Inspired by the work of the Dutch modernist architect Jos Bedaux, this Faculty Club is ‘a multipurpose pavilion for the academic staff and their guests’ realised by the Rotterdam-based practice Shift architecture urbanism. The neat, beautifully balanced single-storey building has been completed earlier this year and its stylishly minimalist interiors include an 80-seat restaurant, an airy overlooking-the-forest lounge, two conference rooms, a kitchen and a number of utility rooms.
From the architects:
‘The Faculty Club is designed as a carved-out-monolith, one simple box in which transparency and massiveness melt together. The central restaurant is carved out from the centre, creating a tunnel-effect in the front view. In order to strengthen its solitaire character, the building is lifted from the ground. The height difference is bridged by outside stairs and a ramp integrated within the front façade.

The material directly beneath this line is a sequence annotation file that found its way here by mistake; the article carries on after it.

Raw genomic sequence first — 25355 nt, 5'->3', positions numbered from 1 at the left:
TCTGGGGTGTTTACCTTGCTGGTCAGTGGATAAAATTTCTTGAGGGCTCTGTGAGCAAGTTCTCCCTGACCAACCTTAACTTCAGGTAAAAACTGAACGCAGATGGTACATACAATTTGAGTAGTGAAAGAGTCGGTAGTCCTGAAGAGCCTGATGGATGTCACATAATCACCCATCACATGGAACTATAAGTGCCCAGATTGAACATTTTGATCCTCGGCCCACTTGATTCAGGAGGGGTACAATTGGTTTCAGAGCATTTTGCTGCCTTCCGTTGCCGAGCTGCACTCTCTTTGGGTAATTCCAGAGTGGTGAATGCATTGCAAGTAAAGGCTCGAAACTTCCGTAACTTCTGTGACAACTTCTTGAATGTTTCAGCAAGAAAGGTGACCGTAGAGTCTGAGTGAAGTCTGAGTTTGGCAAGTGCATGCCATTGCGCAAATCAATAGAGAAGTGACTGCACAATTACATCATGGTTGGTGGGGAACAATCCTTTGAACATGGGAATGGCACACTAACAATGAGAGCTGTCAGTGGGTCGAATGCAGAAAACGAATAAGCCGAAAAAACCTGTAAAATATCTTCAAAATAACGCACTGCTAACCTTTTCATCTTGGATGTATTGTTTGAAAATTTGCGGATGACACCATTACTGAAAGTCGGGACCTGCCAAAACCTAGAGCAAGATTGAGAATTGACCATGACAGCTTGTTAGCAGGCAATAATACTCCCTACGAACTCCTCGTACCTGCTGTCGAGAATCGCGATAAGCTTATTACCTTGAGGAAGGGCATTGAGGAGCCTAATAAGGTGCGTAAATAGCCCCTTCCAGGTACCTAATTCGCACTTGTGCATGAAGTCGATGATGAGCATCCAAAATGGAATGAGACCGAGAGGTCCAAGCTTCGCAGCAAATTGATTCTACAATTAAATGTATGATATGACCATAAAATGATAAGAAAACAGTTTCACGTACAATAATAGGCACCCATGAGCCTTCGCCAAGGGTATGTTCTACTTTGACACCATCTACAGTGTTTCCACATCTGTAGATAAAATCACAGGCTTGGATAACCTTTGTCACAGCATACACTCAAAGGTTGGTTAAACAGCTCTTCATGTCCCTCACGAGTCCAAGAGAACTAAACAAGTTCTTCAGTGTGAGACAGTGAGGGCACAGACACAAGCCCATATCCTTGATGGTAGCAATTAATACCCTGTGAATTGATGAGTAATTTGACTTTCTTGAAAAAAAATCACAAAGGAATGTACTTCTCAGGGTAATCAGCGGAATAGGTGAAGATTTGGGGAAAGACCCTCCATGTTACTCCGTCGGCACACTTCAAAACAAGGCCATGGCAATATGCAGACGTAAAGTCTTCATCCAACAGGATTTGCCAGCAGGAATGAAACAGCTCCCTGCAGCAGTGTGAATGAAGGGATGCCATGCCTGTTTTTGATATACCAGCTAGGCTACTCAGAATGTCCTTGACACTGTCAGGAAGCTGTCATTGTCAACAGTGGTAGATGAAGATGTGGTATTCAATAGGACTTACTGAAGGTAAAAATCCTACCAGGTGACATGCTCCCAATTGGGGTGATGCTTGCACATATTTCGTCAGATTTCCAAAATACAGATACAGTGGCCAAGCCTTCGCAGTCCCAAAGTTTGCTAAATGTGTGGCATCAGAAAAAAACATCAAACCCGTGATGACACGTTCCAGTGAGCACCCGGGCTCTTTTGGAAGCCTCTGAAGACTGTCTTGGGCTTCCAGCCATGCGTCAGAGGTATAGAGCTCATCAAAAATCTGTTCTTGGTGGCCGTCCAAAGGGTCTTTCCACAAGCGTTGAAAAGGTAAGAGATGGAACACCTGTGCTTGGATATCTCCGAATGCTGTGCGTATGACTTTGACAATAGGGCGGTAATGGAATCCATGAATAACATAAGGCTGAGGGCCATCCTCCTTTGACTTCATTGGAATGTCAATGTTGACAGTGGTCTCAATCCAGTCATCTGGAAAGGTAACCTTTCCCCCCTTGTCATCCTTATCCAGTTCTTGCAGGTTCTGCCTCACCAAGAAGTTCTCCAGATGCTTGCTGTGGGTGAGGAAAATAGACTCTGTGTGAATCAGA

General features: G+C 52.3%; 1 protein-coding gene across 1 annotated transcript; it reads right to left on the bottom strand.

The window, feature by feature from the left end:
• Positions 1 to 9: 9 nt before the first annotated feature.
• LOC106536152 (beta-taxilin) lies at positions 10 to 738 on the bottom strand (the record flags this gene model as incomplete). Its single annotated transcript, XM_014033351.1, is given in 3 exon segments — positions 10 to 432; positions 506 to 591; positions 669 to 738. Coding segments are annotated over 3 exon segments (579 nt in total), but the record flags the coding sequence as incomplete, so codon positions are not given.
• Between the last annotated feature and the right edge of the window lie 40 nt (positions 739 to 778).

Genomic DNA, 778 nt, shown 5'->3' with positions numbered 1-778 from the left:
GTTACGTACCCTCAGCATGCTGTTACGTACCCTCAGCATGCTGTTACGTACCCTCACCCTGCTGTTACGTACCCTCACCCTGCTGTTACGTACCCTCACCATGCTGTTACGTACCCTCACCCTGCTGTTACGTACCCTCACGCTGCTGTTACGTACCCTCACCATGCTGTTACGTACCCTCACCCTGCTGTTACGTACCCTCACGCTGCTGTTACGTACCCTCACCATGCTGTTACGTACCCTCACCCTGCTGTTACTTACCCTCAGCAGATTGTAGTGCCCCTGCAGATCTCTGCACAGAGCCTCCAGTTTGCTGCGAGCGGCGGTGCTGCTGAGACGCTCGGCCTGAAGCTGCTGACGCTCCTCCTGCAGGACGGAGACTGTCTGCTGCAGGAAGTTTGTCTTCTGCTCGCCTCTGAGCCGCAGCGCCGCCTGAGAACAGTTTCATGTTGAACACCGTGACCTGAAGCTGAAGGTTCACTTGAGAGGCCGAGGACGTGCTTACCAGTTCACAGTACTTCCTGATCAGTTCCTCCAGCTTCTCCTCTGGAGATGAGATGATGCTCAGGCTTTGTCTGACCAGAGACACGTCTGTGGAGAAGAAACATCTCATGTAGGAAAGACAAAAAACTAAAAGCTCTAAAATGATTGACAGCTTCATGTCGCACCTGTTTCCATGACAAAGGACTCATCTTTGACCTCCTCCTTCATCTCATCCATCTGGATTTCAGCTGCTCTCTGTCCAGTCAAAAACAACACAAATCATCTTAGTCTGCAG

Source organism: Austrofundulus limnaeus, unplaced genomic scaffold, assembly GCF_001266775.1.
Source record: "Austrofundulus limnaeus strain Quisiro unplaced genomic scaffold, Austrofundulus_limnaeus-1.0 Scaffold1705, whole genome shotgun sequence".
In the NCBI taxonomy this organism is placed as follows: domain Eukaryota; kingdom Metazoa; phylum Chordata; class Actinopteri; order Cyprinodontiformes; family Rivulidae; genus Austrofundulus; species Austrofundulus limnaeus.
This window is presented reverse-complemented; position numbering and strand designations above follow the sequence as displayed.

‘Each façade has only one window. By recessing each window, outdoor spaces are created within the front and rear façades. These mark the entrance in front and form a large covered terrace in the back. The simplicity and plasticity of the three-dimensional window treatment further contributes to the building’s sculptural qualities.’
‘By creating a strong formal relation between the existing university buildings and the new Faculty Club, an ensemble of omni-directional solitaires is created. This enables one to recognize the Faculty Club as part of the university, despite its peripheral forest location and exclusive program.
‘The construction principles of the Faculty Club are deceptively simple. In order to emphasize contrasting space and mass, the structure, installations and details are integrated within walls and floors. The starting point for the engineering was the visual absence of technique.’
‘The monumental modernism of Jos Bedaux served as a frame of reference. Bedaux designed the first – still the best – buildings for the university in the sixties.’